Note-taking

3 Easy Ways to Take Notes While Reading - 2 min read

Taking notes has one simple purpose: helping you remember important information. When was the last time you managed to read through a mess of information and actually remember what you studied? TL:DR is a thing for good reason.  As a college student, having the right note-taking technique is pretty (insanely) important.

There are thousands of note-taking methods out there for students, but remember that the key is to find a method that fits YOU.  To help you find the right technique, we’ve picked out three note-taking methods we think are super effective. Dive in and try them out.

#1 The KISS Method

The book you’re reading is hard enough as is it. Don’t make it harder for yourself. We need things that are simple, meaning easy to learn and, more importantly, to use. The KISS method, short for Keep It Simple, Stupid) is pretty self-explanatory. By keeping your notes short and to the point, they’ll be easier to review. Stick to keywords and short sentences, ideally in bullet format´.

Aim at making these bullets or phrases as short as you can and as simply defined while still making sure you’ll understand the gist when rereading them. This will help you capture the most important points. Of course, you might find yourself needing to define or explain some terms, but try to focus on writing as little as possible to save time when reviewing.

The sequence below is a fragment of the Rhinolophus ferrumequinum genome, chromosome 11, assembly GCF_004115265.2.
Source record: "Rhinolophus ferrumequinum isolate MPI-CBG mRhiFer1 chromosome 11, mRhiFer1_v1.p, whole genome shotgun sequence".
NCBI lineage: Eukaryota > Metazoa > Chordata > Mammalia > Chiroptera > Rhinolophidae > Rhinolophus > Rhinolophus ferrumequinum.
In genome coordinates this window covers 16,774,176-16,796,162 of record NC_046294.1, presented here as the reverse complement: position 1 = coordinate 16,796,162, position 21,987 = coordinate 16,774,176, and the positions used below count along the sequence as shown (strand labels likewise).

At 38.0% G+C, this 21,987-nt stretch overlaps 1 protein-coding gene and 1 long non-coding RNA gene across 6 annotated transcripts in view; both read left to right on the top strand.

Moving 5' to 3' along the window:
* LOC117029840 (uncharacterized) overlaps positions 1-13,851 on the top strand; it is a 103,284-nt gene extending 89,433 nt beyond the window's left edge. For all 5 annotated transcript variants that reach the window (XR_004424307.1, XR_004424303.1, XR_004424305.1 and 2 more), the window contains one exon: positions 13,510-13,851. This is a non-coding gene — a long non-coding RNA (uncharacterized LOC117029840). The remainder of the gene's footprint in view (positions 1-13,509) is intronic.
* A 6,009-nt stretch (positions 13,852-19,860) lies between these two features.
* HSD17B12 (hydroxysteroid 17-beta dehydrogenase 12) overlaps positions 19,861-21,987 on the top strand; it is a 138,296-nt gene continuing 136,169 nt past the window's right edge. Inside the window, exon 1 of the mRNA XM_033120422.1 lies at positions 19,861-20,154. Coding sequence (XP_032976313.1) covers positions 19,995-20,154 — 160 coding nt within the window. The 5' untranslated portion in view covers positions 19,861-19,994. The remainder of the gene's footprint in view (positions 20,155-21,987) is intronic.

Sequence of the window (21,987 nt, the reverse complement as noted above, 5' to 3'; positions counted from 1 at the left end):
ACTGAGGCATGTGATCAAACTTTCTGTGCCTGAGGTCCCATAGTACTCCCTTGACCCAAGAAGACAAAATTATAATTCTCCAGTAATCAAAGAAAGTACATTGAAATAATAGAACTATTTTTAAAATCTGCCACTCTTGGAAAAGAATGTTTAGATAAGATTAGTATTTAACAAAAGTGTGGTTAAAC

#2 The “Question, Answer, Evidence” Method

If you are studying heavy and dense material, you can try using the the “Question, Answer, Evidence” method to improve your comprehension Try to change your material to a question about the subject, then answer the question with your own words and back it up with evidence from the actual text, that you are taking notes from.

For example, if you made a question called “What caused the financial crisis of 2008? Then your answer could be “Deregulation in the financial industry, as we see in this paragraph (…)”.

#3 The Rainbow Method

When you’re reading a sea of black and white text, your brain is about as excited as toast. Use specific colors for separate themes or elements to help you create your own color-coding system. A system could be using one color (let’s say, green) for keywords, one for definitions (such as blue) and another color (like pink) for examples.

Take advantage of highlights in your Lix app to do quick searches and keep a constant overview of all your notes—it definitely helps to have them all in one place! It’s really difficult to understand and remember information based on messy notes, so add a splash of color to your texts and cut your brain some slack.

Now you’re ready to take some amazing notes! Throw yourself at it and find the method that fits your needs.  What’s your go-to note-taking technique? Share it in the comments!

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